Nall Report: Decline in Accidents for Second Year in a Row

The latest edition of the Nall Report had some good news for general aviation enthusiasts. Adobe Stock

The number of aviation accidents fell for the second year in a row, according to the latest issuance of the Nall Report.

The report, compiled biennially by the Aircraft Owners and Pilots Association (AOPA) Air Safety Institute, studies accident data looking for trends, with the idea that once these trends are identified they can be addressed to improve safety.

“[One] area where we see improvement is the commercial fixed-wing total accident rate, which decreased for the second year in a row,” said Robert Geske, ASI’s manager of aviation safety analysis.

“The commercial fixed-wing fatal accident rate remains low and largely unchanged.”

The accident rate for non-commercial helicopter accidents has decreased slightly.

Some Things Remain The Same

Loss of control during the landing phase and VFR flight into instrument conditions continue to be the leading causes of fatal general aviation accidents. The report, released Friday, uses graphs to show accident details, breaking them down into phases of flight, level of pilot certification, class of aircraft, and weather.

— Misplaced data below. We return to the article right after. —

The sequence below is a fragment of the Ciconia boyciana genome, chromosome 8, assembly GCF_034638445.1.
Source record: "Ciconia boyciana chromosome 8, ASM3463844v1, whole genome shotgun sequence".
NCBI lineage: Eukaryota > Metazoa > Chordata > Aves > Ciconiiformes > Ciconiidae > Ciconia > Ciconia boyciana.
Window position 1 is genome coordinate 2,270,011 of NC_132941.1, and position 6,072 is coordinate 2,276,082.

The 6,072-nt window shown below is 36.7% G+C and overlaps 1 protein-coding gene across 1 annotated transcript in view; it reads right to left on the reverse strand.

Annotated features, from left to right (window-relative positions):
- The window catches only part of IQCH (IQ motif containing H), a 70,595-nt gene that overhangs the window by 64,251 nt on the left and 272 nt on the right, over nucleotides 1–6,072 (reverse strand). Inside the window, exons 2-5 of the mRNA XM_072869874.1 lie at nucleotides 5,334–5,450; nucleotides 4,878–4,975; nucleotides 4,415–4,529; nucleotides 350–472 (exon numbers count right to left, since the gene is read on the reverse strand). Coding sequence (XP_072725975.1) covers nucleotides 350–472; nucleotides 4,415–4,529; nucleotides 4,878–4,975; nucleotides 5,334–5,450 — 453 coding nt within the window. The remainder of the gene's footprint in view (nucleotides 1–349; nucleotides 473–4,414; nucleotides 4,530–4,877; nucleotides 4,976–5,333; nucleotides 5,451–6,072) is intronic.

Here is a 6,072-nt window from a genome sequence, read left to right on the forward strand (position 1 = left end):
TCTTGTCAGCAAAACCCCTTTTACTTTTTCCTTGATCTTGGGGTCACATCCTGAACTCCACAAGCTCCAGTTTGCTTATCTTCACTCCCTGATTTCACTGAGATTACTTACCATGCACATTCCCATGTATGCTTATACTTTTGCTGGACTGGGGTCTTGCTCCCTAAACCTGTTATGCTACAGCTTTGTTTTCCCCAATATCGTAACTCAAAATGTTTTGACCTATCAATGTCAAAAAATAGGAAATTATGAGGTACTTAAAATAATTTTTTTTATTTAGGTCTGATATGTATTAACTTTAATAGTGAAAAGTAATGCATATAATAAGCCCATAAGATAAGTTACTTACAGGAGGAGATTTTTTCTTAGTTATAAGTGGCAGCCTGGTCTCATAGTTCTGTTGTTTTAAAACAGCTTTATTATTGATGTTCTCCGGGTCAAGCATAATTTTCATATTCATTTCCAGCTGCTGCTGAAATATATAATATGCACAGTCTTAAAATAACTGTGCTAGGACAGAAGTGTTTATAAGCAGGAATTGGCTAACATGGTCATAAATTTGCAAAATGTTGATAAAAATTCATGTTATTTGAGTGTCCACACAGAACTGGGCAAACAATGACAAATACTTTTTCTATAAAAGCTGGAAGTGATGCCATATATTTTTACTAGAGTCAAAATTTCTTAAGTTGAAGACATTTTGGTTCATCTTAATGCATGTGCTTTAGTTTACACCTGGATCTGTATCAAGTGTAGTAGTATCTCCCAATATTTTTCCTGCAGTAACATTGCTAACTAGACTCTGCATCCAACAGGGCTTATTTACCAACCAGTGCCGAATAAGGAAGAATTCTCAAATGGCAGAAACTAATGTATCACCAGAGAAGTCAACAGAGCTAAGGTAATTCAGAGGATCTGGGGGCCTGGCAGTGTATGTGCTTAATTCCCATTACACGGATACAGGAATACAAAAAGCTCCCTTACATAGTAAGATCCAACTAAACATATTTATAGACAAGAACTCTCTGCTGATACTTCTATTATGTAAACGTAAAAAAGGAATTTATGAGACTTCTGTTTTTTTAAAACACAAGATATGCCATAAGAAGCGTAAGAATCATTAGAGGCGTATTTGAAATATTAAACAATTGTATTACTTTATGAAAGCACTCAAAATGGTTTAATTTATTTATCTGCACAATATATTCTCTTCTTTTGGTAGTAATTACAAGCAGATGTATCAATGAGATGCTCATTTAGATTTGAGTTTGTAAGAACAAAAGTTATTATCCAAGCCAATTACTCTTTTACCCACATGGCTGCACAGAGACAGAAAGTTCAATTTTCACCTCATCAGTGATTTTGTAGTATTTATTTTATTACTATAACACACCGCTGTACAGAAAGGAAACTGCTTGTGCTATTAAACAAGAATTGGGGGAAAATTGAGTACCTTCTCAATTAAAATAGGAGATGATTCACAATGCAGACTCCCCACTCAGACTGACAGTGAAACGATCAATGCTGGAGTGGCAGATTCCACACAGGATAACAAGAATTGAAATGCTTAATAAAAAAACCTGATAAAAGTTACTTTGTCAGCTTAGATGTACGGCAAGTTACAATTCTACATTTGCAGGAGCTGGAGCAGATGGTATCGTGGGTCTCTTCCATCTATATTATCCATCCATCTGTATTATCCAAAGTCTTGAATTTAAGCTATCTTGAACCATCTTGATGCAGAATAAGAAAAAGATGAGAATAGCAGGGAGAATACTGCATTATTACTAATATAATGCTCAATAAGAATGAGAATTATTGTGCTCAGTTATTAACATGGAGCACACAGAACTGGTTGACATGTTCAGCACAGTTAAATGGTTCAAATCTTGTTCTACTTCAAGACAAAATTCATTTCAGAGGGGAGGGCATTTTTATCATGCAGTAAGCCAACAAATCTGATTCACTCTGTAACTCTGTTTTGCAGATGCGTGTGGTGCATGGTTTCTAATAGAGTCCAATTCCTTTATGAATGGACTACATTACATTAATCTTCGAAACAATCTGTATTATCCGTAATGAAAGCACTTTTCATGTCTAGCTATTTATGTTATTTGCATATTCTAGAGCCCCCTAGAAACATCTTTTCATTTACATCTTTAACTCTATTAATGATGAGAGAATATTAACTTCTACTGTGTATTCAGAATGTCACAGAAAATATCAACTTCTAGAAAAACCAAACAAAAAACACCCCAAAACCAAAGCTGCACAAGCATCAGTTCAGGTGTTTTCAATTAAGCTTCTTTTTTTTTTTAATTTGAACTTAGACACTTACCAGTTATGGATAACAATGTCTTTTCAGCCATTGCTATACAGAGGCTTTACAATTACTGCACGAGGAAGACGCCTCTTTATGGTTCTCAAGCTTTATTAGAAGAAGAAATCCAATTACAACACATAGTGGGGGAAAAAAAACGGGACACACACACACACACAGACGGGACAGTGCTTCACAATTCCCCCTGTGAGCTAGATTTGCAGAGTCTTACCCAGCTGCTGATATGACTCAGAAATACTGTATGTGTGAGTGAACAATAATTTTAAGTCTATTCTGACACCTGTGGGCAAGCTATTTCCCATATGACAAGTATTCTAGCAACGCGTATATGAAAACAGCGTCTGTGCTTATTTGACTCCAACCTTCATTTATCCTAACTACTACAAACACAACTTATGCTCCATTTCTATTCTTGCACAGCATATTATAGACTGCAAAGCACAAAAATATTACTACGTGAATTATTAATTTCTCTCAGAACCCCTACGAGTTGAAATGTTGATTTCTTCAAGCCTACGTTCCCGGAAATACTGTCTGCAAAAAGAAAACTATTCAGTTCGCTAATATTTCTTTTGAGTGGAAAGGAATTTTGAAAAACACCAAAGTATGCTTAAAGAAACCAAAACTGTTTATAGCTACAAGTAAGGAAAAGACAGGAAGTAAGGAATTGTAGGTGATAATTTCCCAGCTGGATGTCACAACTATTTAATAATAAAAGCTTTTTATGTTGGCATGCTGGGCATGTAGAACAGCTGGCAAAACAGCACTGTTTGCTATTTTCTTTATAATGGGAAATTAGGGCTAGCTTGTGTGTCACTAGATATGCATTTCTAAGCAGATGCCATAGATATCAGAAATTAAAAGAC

The greatest number of accidents were reported in single-engine aircraft being flown by private pilots on personal flights. The accident causal factor of approximately 62 percent of those accidents were classified as “pilot related,” and most of the fatalities occurred during a loss of control during landing.

Of the fatal accidents where weather was a significant causal factor, VFR into IMC—followed by poor IFR technique—were cited.

The biennial report is named for Joseph T. Nall, an investigator with the National Transportation Safety Board who was killed in an airplane accident. In addition, the AOPA Air Safety Institute has an online compilation of the accidents on a rolling 30-day cycle. The online accident information contains preliminary accident data from 2008 to the current year, as it normally takes about two years for the NTSB to issue a probable cause statement.

Meg Godlewski has been an aviation journalist for more than 24 years and a CFI for more than 20 years. If she is not flying or teaching aviation, she is writing about it. Meg is a founding member of the Pilot Proficiency Center at EAA AirVenture and excels at the application of simulation technology to flatten the learning curve. Follow Meg on Twitter @2Lewski.

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